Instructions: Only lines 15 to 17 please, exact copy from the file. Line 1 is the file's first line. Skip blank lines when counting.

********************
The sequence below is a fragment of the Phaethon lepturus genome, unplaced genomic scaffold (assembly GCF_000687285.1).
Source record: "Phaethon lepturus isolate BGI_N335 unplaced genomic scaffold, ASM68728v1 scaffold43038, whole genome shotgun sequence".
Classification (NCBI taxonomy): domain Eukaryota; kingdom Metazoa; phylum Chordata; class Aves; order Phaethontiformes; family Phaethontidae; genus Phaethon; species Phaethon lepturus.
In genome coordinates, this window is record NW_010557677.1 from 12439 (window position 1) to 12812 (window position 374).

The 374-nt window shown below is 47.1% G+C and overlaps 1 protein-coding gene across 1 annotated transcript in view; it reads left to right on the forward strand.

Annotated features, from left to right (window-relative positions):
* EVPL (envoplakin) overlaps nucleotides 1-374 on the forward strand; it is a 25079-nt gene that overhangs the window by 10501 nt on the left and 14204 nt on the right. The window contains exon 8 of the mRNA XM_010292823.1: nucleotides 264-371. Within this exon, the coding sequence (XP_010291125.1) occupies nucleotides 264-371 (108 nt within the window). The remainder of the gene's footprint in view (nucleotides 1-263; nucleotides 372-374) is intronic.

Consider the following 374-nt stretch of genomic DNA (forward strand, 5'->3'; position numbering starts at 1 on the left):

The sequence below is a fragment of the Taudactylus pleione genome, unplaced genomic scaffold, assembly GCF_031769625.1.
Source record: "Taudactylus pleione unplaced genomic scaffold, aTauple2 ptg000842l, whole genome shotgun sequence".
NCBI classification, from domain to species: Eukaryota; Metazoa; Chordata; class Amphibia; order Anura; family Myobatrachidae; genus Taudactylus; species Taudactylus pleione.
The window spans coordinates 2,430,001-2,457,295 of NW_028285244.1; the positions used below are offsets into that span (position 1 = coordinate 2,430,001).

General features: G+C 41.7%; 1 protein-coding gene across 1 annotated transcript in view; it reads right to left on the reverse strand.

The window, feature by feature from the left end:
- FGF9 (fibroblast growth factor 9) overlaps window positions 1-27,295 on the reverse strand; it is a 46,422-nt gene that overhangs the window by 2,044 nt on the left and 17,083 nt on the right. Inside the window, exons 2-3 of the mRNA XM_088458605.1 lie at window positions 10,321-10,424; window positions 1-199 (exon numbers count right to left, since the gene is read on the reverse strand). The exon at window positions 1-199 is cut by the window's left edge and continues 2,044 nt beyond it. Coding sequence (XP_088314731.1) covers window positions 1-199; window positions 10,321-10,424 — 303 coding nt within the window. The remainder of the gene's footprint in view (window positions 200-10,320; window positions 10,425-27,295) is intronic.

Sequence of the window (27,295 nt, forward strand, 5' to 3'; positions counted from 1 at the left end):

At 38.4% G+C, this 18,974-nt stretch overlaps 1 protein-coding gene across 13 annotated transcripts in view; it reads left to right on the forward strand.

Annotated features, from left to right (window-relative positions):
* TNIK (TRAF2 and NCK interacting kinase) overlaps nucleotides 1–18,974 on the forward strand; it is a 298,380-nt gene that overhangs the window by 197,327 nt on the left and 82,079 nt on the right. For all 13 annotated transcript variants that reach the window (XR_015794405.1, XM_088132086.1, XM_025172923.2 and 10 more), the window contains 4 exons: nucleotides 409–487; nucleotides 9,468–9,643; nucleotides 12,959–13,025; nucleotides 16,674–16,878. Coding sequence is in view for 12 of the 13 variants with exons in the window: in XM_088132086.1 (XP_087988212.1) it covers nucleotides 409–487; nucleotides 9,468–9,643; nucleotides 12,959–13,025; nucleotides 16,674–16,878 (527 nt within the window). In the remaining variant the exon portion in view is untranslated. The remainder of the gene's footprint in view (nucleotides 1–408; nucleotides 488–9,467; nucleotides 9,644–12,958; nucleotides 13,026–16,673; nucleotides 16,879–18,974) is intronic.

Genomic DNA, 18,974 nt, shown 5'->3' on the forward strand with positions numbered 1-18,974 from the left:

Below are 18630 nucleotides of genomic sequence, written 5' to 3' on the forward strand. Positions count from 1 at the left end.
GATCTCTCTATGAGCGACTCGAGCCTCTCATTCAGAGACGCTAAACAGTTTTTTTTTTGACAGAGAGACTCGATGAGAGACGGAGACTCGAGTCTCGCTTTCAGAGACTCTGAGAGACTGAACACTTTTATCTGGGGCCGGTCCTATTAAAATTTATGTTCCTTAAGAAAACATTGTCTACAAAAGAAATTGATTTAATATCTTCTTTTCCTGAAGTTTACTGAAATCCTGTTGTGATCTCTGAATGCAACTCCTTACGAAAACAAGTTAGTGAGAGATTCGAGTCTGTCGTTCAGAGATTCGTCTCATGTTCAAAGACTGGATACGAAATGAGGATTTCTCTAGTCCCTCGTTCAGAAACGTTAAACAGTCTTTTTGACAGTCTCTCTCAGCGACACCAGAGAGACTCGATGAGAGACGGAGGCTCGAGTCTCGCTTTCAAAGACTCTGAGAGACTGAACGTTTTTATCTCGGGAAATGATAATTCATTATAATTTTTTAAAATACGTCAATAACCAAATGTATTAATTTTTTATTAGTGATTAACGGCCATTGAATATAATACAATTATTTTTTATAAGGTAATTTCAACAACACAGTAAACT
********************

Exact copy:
- FGF9 (fibroblast growth factor 9) overlaps window positions 1-27,295 on the reverse strand; it is a 46,422-nt gene that overhangs the window by 2,044 nt on the left and 17,083 nt on the right. Inside the window, exons 2-3 of the mRNA XM_088458605.1 lie at window positions 10,321-10,424; window positions 1-199 (exon numbers count right to left, since the gene is read on the reverse strand). The exon at window positions 1-199 is cut by the window's left edge and continues 2,044 nt beyond it. Coding sequence (XP_088314731.1) covers window positions 1-199; window positions 10,321-10,424 — 303 coding nt within the window. The remainder of the gene's footprint in view (window positions 200-10,320; window positions 10,425-27,295) is intronic.

Sequence of the window (27,295 nt, forward strand, 5' to 3'; positions counted from 1 at the left end):

At 38.4% G+C, this 18,974-nt stretch overlaps 1 protein-coding gene across 13 annotated transcripts in view; it reads left to right on the forward strand.